What Happened To Kim Jong Il's Corpse?

On December 17, 2011, Kim Jong Il, otherwise known as The Dear Leader of North Korea, died of a heart attack (via Biography). What followed was a public demonstration of grief from the country he once ruled. Images showed citizens weeping on the streets of Pyongyang (North Korea's capital) and a period of national mourning was announced from December 17th to the 29th (via BBC).

After his funeral. Kim Jong Il's body seemingly disappeared. Weeks later, it was announced that like his father, his body would be preserved and put on display (via The Atlantic). In 1994, Kim Il-sung, the founder of North Korea, was embalmed by the Russian lab that embalmed Vladimir LeninĀ (via Reuters). Il-sung's body, along with that of his son, now lies in Kumsusan Palace of the Sun, his former office that was transformed into a large mausoleum (via Uri Tours).

Years after their death, both Kim Jong Il and Kim Il-sung still look immaculate. That being said, what exactly is behind the Russian science keeping both bodies as lively as ever?

Both Kim Jong Il and his father were embalmed by Russian scientists

Engineered by Soviet scientists in what is referred to as the "Lenin Lab" in Moscow, the preservation process keeps the body flexible instead of wax-like (via Reuters). When the Soviet Union collapsed in 1990, lack of funding led the lab to rely on foreign clientele, including Kim Il-sung and eventually, Kim Jong Il.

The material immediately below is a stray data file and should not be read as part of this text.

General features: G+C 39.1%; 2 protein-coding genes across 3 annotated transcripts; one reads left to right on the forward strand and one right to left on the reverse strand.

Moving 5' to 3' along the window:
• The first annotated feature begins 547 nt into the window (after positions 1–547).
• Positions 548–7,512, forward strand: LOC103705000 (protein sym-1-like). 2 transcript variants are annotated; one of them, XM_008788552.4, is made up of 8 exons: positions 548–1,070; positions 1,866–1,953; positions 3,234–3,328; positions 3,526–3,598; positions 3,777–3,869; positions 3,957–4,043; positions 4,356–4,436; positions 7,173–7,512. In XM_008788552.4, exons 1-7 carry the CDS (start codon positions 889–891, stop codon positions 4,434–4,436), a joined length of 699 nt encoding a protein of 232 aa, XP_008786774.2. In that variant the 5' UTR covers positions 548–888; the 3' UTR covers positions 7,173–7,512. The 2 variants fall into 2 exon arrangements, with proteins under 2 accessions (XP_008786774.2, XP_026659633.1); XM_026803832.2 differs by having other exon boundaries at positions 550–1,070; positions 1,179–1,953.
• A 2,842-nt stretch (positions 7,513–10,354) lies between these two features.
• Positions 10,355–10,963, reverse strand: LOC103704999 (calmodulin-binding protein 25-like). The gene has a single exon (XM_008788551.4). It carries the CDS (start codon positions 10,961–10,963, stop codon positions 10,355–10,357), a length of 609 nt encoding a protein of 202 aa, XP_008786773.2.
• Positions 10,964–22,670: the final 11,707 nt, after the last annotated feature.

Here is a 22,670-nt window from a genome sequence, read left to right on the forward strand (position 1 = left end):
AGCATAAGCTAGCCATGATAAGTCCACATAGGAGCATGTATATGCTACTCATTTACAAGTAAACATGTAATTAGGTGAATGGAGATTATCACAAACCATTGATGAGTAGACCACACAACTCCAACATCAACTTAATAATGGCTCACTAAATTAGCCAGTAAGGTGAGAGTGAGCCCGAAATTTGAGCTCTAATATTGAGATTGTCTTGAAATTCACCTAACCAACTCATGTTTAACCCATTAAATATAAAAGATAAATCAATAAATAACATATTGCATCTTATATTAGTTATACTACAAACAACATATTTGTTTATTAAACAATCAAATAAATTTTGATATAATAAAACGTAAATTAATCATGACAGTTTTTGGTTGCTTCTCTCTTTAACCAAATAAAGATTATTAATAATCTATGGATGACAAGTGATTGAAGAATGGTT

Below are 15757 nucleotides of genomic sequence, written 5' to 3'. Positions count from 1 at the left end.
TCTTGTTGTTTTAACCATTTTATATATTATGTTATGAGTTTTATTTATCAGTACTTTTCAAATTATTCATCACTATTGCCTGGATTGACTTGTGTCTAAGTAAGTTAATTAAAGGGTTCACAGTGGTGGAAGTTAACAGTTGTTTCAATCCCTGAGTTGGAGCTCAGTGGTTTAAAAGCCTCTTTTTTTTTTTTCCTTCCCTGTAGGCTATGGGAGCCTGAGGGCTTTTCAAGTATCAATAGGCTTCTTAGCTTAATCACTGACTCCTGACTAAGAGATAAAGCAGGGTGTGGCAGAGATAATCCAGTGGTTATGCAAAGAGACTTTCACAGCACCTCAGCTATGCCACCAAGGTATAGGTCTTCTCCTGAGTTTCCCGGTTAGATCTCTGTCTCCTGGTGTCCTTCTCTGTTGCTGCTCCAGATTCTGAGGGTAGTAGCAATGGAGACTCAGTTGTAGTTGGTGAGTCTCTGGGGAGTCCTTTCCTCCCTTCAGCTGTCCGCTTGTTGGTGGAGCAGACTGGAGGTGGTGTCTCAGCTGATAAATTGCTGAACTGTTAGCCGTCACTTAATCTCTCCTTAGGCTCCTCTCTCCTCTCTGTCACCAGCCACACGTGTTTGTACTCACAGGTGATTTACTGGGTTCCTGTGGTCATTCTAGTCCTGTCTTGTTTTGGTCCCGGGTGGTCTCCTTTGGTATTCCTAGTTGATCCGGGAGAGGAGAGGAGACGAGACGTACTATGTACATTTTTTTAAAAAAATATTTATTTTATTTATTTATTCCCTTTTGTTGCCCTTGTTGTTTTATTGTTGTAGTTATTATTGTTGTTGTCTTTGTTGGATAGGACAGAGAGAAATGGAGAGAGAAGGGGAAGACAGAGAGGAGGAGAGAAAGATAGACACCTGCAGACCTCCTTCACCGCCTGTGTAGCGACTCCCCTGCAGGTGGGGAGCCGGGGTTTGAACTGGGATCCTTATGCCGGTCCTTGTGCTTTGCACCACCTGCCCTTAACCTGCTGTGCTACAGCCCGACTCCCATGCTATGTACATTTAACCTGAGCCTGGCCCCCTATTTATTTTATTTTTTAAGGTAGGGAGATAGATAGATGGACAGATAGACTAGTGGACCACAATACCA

The embalming process takes months and the bodies need regular upkeep, thus, a lab was built in the Kumsusan Palace of the Sun. Every one and a half or two years, the bodies are re-embalmed.

Both Moscow scientists and North Korea refuse to talk about the actual embalming process or what the upkeep of the bodies entails. It seems as though it will remain a mystery. What is known is that Russia spends about $200,000 a year to maintain Lenin's body (via The Atlantic). It can be assumed that North Korea spends more or less the same on each body.

The bodies now lie in separate rooms in a climate-controlled glass sarcophagus for all to see (via Uri Tours). The Kumsusan Palace of the Sun, however, is seen as more of a place to mourn than it is a tourist site. Nonetheless, it's included in the itinerary in most North Korean tours.